This one’s for the industry folks out there. (Are you out there?)
As you are aware, the Writer’s Guild East has been doing an excellent job of organizing Reality producers in New York. At this point they have landed, among others, Sharp Entertainment, Original Media, and most recently Leftfield Entertainment. Unionization is long overdue in this extremely abusive industry that has been taking advantage of the lack of any recourse for workers. (Producers, e.g., are routinely expected to put in up to 18 hour days, while accruing no corresponding overtime.)
However, what is often lost in the discussion about unionization (read: screaming matches and hysterical e-mails), is that collective bargaining would probably not even be necessary (or a painful adjustment for management) if Reality companies approached the production of their shows in a thoughtful and efficient manner.
If, for example, we went into the field with a clear idea of what we wish to return with, and actually actively directed in the field, all the while remaining flexible to, you know, reality as it develops, it might not be necessary for field crews to shoot for hours upon endless hours, hoping to catch a throw-down. Similarly, post producers wouldn’t have to be up until 2 a.m. wading through largely unusable footage in an attempt to make sense of its vast meaninglessness.
Instead, no one company seems to learn from mistakes made (or even successes achieved) in their own productions, let alone those of neighboring companies, choosing instead to approach each new show as if it were OMG.FIRST.TIME EVAH!! We don’t even have fixed job descriptions so, say, a Supervising Story Producer will have completely different job duties from one company to another. (Not that we’re ever given job descriptions which, I dunno, might help everyone understand what is expected of themselves and others – something pretty useful in the insane whirligig of fun that is Production.)
There is also no active effort to engage in thoughtful discussion about this almost 30-year-old industry amongst the people who actually produce it. As a result, there is a lot of fuck-uppery that could be easily avoided if we just sought to educate ourselves about what has worked before on similar programming, and what boondoggles might be avoided.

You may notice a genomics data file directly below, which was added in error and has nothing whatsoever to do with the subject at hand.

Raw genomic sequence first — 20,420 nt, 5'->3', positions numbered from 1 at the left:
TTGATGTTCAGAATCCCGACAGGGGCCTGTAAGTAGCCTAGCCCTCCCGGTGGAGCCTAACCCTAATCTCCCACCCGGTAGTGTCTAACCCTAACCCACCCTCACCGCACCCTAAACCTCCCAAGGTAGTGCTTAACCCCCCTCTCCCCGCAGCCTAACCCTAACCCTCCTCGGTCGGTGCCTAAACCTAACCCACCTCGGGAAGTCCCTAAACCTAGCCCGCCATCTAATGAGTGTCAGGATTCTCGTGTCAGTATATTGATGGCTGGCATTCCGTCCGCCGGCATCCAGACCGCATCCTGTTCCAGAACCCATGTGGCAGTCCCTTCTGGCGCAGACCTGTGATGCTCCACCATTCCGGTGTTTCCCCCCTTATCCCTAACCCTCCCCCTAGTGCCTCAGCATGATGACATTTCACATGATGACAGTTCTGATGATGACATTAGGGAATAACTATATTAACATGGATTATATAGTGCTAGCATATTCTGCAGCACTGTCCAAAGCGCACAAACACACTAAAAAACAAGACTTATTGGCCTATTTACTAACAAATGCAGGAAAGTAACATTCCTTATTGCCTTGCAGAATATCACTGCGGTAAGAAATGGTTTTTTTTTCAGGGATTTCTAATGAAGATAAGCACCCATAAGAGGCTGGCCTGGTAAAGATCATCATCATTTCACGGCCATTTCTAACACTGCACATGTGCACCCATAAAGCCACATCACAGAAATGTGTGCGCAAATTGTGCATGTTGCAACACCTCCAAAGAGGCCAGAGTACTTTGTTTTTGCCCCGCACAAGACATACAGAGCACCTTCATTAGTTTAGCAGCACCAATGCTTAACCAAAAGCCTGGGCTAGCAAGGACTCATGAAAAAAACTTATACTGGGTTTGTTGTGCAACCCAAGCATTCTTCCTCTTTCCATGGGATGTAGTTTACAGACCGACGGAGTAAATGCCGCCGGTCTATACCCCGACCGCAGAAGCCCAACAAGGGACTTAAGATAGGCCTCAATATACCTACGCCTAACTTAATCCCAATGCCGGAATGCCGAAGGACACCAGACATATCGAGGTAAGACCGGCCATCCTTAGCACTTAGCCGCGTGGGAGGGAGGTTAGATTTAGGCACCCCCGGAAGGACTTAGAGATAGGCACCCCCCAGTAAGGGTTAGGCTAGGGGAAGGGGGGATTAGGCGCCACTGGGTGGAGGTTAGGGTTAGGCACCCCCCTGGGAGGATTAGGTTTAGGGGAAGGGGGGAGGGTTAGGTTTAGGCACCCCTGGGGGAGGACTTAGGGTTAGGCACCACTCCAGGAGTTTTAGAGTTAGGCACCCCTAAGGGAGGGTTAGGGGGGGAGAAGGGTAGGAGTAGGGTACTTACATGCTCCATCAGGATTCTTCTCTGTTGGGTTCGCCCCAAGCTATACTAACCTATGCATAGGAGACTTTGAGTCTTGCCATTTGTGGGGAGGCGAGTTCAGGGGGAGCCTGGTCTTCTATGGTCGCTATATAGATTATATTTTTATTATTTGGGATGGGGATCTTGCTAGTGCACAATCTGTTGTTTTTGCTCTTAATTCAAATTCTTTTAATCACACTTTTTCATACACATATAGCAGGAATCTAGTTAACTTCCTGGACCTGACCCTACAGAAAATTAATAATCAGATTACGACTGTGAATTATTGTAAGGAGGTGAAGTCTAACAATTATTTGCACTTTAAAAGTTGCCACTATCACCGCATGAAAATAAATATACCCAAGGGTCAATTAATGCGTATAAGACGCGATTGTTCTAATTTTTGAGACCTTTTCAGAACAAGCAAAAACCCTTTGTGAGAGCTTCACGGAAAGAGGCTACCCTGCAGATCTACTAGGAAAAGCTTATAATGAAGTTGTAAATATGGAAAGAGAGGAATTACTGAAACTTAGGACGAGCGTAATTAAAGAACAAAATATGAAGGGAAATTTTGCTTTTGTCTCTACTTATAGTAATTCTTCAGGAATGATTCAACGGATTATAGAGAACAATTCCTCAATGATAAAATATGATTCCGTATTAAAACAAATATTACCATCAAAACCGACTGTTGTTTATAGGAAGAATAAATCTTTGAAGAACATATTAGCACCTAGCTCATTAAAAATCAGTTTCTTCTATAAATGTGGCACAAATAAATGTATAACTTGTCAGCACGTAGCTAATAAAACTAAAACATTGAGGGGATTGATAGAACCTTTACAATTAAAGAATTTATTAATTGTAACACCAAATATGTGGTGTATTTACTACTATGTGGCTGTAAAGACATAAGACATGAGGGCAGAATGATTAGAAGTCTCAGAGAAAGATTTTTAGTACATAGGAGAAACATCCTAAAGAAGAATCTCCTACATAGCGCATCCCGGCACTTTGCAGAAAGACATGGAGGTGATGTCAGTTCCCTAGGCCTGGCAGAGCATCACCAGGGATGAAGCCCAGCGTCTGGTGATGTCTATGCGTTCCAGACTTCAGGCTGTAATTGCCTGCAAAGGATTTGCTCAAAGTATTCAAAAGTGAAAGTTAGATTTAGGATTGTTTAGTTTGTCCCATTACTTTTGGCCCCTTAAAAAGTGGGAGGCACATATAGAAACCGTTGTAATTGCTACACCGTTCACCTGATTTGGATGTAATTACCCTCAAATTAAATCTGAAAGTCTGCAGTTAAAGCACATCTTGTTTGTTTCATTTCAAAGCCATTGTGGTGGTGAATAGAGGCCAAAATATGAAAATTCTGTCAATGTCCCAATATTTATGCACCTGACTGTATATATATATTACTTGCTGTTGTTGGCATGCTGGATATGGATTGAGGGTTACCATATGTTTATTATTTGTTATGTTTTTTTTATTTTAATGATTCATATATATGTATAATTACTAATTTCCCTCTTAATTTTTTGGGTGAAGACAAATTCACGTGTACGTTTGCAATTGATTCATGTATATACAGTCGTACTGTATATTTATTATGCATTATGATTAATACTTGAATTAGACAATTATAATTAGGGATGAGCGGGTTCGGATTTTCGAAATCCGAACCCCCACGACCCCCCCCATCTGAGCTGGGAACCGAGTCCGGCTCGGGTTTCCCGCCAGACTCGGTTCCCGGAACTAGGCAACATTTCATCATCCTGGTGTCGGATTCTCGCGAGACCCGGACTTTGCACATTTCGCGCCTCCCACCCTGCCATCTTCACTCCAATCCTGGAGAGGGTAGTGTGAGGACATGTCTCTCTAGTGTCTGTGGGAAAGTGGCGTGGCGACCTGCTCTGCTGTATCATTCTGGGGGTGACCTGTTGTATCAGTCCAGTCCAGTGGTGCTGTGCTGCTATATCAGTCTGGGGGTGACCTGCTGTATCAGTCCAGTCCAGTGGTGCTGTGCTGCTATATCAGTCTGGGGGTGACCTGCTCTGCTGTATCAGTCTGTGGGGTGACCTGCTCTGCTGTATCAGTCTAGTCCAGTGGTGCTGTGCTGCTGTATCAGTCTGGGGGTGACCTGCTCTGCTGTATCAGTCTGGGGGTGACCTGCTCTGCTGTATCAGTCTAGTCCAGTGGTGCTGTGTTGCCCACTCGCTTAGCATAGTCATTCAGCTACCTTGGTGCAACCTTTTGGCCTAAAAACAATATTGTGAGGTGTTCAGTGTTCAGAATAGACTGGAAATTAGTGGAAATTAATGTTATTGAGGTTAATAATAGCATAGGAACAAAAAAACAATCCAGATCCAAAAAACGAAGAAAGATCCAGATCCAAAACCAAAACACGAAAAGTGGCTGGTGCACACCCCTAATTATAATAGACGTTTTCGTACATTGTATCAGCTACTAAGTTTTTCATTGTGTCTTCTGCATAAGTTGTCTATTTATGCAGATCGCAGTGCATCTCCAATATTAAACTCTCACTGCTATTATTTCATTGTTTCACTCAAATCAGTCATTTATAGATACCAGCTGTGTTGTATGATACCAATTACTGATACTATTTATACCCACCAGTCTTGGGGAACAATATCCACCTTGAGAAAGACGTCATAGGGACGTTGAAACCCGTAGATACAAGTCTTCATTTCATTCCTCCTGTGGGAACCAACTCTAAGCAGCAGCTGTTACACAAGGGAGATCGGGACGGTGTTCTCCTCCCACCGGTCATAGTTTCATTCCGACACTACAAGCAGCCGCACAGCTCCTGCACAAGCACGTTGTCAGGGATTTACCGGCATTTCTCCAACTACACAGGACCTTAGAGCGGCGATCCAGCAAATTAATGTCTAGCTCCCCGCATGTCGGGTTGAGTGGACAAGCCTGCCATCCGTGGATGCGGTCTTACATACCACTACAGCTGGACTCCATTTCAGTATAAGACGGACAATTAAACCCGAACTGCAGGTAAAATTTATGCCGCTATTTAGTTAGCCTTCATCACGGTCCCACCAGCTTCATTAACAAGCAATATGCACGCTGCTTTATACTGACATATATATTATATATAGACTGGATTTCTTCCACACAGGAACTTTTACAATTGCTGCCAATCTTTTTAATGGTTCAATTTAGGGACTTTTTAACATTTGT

It is in response to this severe lack of self-reflection and developmental education within our industry (or even dialog outside of it, including in the mainstream media) that I started this blog, have a Reality production program in the works with a local college, and wrote a textbook about Reality production and its various genres this past summer. #needaliteraryagent
An industry-wide commitment to education would improve the way we function in our jobs now (which could only help to improve working conditions) and also train the next generation of producers. What a great thing, then, that the WGA seems to be committing to a program of education.
This Thursday, October 29, the Guild is hosting an event billed “Genre in Non-Fiction TV: Building a Career from Food to Murder,” with a view to educating producers about the ways they might advance their careers. (You’ve already read me carrying on about Reality genre in this blog, including here, here and here
.) The panel is impressive and includes my homegirl: Emmy Award winning Executive Producer, Sandy Zweig. I strongly recommend that we support this event, not only for the information we can derive from it, but also because we need to encourage as much discussion within the industry as possible.
Genre in Non-Fiction TV: Building a Career from Food to Murder
Thursday, October 29, 7:30pm
Writers Guild of America, East
250 Hudson Street, Suite 700, NYC